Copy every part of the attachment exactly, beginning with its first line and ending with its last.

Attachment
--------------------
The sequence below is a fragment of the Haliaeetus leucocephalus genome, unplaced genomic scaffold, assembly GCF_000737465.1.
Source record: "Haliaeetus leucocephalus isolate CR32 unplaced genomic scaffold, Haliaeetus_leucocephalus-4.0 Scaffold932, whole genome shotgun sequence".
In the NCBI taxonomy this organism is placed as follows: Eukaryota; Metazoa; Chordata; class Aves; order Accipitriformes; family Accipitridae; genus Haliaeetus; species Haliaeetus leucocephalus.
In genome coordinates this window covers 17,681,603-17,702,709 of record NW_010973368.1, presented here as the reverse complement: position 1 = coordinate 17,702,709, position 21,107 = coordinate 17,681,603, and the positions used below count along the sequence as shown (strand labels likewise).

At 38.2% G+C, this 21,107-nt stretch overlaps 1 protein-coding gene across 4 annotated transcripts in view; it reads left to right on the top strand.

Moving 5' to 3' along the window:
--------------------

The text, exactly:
The sequence below is a fragment of the Haliaeetus leucocephalus genome, unplaced genomic scaffold, assembly GCF_000737465.1.
Source record: "Haliaeetus leucocephalus isolate CR32 unplaced genomic scaffold, Haliaeetus_leucocephalus-4.0 Scaffold932, whole genome shotgun sequence".
In the NCBI taxonomy this organism is placed as follows: Eukaryota; Metazoa; Chordata; class Aves; order Accipitriformes; family Accipitridae; genus Haliaeetus; species Haliaeetus leucocephalus.
In genome coordinates this window covers 17,681,603-17,702,709 of record NW_010973368.1, presented here as the reverse complement: position 1 = coordinate 17,702,709, position 21,107 = coordinate 17,681,603, and the positions used below count along the sequence as shown (strand labels likewise).

At 38.2% G+C, this 21,107-nt stretch overlaps 1 protein-coding gene across 4 annotated transcripts in view; it reads left to right on the top strand.

Moving 5' to 3' along the window: